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Irish Eyes

By Mattie Lennon

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Did you ever eat Colcannon, made from lovely pickled cream?
With the greens and scallions mingled like a picture in a dream.
Did you ever make a hole on top to hold the melting flake
Of the creamy, flavoured butter that your mother used to make?
Yes you did, so you did, so did he and so did I.
And the more I think about it sure the nearer I'm to cry.
Oh, wasn't it the happy days when troubles we had not,
And our mothers made Colcannon in the little skillet pot.

It's that time of year again. Post-Autumnal Equinox. (I feel sorry for the Americans, since they call it the "fall" they can't use a word like "Autumnal".) Anyway we have less daylight than darkness. Tyrone has won the All-Ireland and the shops are stacked with masks, and all the grotesque trimmings of Halloween. This time of year conjures up images of scooped-out pumpkins, trick-or-treat and silhouettes of a witch on a broomstick partly eclipsing a full moon surrounded by wispy clouds. It is the time when, in bygone times, the veil between this world and the next was believed to be lifted. It replaced the old Celtic festival of Sámhain. Sámhain was the Celtic god of death.


If, like me, you grew up in the rural Ireland of the 'fifties and 'sixties you will be aware of different regional Halloween customs. However the one constant and nationwide feature was Colcannon.

Yes, I know . . .if you Google Colcannon you will get info on a ballad group in Denver , Colorado with Mick Bolger as their lead vocalist.

But the Colcannon of which I write is a simple and delicious dish of few ingredients and no need for lessons from a celebrity Chef for its preparation. 

 Cál ceannann – (white headed cabbage) is a food made from mashed potatoes  and cabbage, butter, salt, and pepper.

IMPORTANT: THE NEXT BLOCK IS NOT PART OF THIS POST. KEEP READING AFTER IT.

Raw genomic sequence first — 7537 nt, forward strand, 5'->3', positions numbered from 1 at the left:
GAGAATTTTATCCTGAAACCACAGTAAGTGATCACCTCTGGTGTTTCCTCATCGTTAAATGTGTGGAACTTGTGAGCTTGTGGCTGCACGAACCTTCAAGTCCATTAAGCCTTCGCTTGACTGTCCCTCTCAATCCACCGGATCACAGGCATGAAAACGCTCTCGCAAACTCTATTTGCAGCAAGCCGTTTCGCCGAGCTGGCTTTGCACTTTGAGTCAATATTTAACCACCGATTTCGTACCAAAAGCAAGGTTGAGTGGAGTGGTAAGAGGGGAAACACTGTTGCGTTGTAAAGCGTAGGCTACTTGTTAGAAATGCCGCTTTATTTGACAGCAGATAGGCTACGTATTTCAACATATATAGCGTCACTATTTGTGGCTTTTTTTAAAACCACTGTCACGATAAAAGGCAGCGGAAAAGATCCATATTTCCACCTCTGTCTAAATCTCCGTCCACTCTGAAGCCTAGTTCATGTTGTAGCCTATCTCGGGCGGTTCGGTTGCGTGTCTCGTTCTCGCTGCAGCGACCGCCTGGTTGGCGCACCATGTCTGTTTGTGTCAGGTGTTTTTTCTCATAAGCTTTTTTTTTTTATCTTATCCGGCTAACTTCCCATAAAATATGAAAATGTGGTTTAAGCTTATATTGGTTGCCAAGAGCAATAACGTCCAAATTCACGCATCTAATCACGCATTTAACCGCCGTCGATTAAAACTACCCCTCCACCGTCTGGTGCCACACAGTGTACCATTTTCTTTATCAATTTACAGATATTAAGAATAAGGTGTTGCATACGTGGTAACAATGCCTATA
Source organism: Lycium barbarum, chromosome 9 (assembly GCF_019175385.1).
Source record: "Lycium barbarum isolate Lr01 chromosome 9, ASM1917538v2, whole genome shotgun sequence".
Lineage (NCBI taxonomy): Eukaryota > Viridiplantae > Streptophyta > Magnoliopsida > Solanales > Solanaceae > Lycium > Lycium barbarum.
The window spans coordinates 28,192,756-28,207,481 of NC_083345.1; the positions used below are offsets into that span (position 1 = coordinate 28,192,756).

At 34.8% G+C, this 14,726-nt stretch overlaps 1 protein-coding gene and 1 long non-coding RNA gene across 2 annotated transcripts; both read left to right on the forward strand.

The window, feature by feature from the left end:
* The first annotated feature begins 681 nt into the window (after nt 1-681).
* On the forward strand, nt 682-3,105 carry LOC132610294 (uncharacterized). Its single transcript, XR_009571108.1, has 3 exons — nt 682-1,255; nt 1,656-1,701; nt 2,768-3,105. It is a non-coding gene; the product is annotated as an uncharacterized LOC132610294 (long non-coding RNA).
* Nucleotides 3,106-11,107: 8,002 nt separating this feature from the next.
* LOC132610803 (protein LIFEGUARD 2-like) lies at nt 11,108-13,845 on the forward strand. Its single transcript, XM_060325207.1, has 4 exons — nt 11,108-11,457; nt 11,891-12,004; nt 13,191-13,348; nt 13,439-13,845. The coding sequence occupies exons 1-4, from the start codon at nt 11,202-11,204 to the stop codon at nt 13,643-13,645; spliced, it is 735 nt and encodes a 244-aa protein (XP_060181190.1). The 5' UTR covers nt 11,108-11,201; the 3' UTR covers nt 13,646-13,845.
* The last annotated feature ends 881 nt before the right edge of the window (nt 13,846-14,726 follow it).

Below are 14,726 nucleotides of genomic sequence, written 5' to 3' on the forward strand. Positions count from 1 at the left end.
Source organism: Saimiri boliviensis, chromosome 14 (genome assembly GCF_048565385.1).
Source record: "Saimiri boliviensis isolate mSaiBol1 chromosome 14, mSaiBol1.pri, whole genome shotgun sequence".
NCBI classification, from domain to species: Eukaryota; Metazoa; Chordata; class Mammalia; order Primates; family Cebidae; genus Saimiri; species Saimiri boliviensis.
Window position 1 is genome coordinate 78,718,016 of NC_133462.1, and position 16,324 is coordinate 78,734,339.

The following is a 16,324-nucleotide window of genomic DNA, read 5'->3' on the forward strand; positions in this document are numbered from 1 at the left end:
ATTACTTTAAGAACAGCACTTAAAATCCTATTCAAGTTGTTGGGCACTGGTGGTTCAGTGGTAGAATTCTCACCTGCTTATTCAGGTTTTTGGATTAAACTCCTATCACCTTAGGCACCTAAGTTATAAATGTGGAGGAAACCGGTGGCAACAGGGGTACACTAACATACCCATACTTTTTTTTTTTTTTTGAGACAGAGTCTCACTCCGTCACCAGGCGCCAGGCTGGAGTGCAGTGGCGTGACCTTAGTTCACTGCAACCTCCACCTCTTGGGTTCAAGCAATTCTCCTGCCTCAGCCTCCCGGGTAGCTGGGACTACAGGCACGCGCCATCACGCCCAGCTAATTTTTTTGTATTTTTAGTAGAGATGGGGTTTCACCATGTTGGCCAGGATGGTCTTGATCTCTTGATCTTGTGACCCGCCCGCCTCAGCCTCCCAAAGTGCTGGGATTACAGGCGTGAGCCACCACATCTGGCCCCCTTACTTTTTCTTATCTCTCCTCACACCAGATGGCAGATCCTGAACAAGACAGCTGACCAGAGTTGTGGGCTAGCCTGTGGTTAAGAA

In  Canada (especially Nova Scotia and Newfoundland ), a local version of the dish is popular among those raised in rural communities, brought to the provinces by Irish and Scottish settlers.

The Welsh call their leek soup "cawl cennin", but I'm told there's no connection.

Did you ever take potato cake in a basket to the school,
Tucked underneath your arm with your book, your slate and rule?
And when the teacher wasn't looking sure a great big bite you'd take,
Of the creamy flavoured buttered soft and sweet potato cake.


I witnessed the cooking and consumption of Colcannon on rather large scale recently.  At a charity event, in the Wicklow mountains, Martin Byrne was faced with the task of feeding 1,500 people (no, that's not a typo) with colcannon. What did he do? Well, I'll tell you.

 He manufactured a stainless steel trailer 8ft by 4 ft and mounted it on "ground-engaging" metal wheels which he salvaged from a defunct agricultural implement. He fitted a large valve in the rear panel; more about that anon. He then procured a half ton of spuds and the relevant quantity of green cabbage.  


After diligent preparation and the addition of appropriate seasoning the ingredients were put into the "trailer-full of water".

The whole assembly was driven in over an already blazing log fire.

They say "a watched pot won't boil" but this one did.

When it had reached the correct consistency Martin opened the aforementioned valve and the steaming   H2o was released onto the ground.



Then came the mashing. For this job he had designed and constructed  a "two-man masher".

Himself and his assistant Harry Farrington, on either side of the trailer, using plenty of elbow-grease converted the white and green load into appetising fare.


With a number of brand-new shovels one and a half thousand people were fed on Baltyboys hill.



The "loaves and fishes" of the Bible came to mind.


Watching the willing hands around the "colcannon pot" on Baltyboys Hill, I felt at liberty to make an assumption. I think it fair to say that not since the 1840s- the days of the "famine pot"- were as many people fed from one utensil in West Wicklow


If you don't have 1500 people for dinner, at Halloween, and you want to serve colcannon on a smaller scale here's the recipe;

  • 4 lbs (1.8kg) potatoes, or about 7-8 large potatoes ('old' potatoes or russet potatoes are best, waxy potatoes won't do)
  • 1 green cabbage or Kale
  • 1 cup ( 7 fl oz, 240 ml) milk (or cream)
  • 1 stick (4oz, 120g) butter, divided into three parts
  • 4-5 scallions (green onions), chopped
  • Salt and Pepper

                                                             Did you ever go a-courting as the evening sun went down,

And the moon began a-peeping from behind the Hill o'Down?
As you wandered down the boreen where the leprechaun was seen,
And you whispered loving phrases to your little fair colleen

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